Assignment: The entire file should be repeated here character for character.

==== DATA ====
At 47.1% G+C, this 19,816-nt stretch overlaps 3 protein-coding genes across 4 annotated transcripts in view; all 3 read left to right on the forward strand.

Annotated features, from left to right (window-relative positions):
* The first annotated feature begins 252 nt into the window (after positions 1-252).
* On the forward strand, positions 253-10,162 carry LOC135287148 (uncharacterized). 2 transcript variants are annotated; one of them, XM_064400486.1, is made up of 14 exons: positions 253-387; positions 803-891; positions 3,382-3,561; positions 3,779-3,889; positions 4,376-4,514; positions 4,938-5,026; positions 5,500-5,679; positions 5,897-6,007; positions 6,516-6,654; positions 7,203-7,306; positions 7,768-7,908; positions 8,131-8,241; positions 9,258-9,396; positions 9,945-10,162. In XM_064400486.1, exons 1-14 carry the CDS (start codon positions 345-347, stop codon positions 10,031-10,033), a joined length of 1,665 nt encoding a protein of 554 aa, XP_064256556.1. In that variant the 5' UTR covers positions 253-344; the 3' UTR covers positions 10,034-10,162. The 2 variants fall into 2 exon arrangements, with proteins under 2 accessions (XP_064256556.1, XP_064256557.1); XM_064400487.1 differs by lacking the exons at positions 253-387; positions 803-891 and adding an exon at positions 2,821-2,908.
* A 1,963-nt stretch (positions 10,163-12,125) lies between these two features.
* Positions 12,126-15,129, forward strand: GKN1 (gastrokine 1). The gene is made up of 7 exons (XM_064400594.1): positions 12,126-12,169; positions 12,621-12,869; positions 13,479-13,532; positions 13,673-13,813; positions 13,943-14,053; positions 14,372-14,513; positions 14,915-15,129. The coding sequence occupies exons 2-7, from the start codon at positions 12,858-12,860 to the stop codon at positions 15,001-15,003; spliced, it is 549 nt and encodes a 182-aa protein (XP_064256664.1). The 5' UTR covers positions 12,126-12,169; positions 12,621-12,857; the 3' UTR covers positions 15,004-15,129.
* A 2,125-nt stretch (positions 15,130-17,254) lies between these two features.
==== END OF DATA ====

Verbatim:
At 47.1% G+C, this 19,816-nt stretch overlaps 3 protein-coding genes across 4 annotated transcripts in view; all 3 read left to right on the forward strand.

Annotated features, from left to right (window-relative positions):
* The first annotated feature begins 252 nt into the window (after positions 1-252).
* On the forward strand, positions 253-10,162 carry LOC135287148 (uncharacterized). 2 transcript variants are annotated; one of them, XM_064400486.1, is made up of 14 exons: positions 253-387; positions 803-891; positions 3,382-3,561; positions 3,779-3,889; positions 4,376-4,514; positions 4,938-5,026; positions 5,500-5,679; positions 5,897-6,007; positions 6,516-6,654; positions 7,203-7,306; positions 7,768-7,908; positions 8,131-8,241; positions 9,258-9,396; positions 9,945-10,162. In XM_064400486.1, exons 1-14 carry the CDS (start codon positions 345-347, stop codon positions 10,031-10,033), a joined length of 1,665 nt encoding a protein of 554 aa, XP_064256556.1. In that variant the 5' UTR covers positions 253-344; the 3' UTR covers positions 10,034-10,162. The 2 variants fall into 2 exon arrangements, with proteins under 2 accessions (XP_064256556.1, XP_064256557.1); XM_064400487.1 differs by lacking the exons at positions 253-387; positions 803-891 and adding an exon at positions 2,821-2,908.
* A 1,963-nt stretch (positions 10,163-12,125) lies between these two features.
* Positions 12,126-15,129, forward strand: GKN1 (gastrokine 1). The gene is made up of 7 exons (XM_064400594.1): positions 12,126-12,169; positions 12,621-12,869; positions 13,479-13,532; positions 13,673-13,813; positions 13,943-14,053; positions 14,372-14,513; positions 14,915-15,129. The coding sequence occupies exons 2-7, from the start codon at positions 12,858-12,860 to the stop codon at positions 15,001-15,003; spliced, it is 549 nt and encodes a 182-aa protein (XP_064256664.1). The 5' UTR covers positions 12,126-12,169; positions 12,621-12,857; the 3' UTR covers positions 15,004-15,129.
* A 2,125-nt stretch (positions 15,130-17,254) lies between these two features.